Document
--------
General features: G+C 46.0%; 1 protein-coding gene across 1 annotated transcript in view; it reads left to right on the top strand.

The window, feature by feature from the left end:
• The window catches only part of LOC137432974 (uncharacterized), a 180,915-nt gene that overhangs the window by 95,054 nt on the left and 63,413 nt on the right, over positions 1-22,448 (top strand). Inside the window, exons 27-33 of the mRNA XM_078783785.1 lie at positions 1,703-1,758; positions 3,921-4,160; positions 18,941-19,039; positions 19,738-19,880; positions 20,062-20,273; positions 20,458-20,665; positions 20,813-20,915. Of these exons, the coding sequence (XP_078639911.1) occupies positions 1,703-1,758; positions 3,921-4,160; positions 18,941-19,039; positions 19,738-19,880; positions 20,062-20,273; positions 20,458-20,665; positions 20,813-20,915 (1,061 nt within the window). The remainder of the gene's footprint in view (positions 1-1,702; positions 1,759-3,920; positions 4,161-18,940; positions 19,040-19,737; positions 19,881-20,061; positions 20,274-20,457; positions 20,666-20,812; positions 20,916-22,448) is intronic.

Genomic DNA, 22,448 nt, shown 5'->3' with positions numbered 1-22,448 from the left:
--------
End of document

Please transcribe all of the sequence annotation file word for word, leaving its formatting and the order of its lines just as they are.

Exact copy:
General features: G+C 46.0%; 1 protein-coding gene across 1 annotated transcript in view; it reads left to right on the top strand.

The window, feature by feature from the left end:
• The window catches only part of LOC137432974 (uncharacterized), a 180,915-nt gene that overhangs the window by 95,054 nt on the left and 63,413 nt on the right, over positions 1-22,448 (top strand). Inside the window, exons 27-33 of the mRNA XM_078783785.1 lie at positions 1,703-1,758; positions 3,921-4,160; positions 18,941-19,039; positions 19,738-19,880; positions 20,062-20,273; positions 20,458-20,665; positions 20,813-20,915. Of these exons, the coding sequence (XP_078639911.1) occupies positions 1,703-1,758; positions 3,921-4,160; positions 18,941-19,039; positions 19,738-19,880; positions 20,062-20,273; positions 20,458-20,665; positions 20,813-20,915 (1,061 nt within the window). The remainder of the gene's footprint in view (positions 1-1,702; positions 1,759-3,920; positions 4,161-18,940; positions 19,040-19,737; positions 19,881-20,061; positions 20,274-20,457; positions 20,666-20,812; positions 20,916-22,448) is intronic.

Genomic DNA, 22,448 nt, shown 5'->3' with positions numbered 1-22,448 from the left: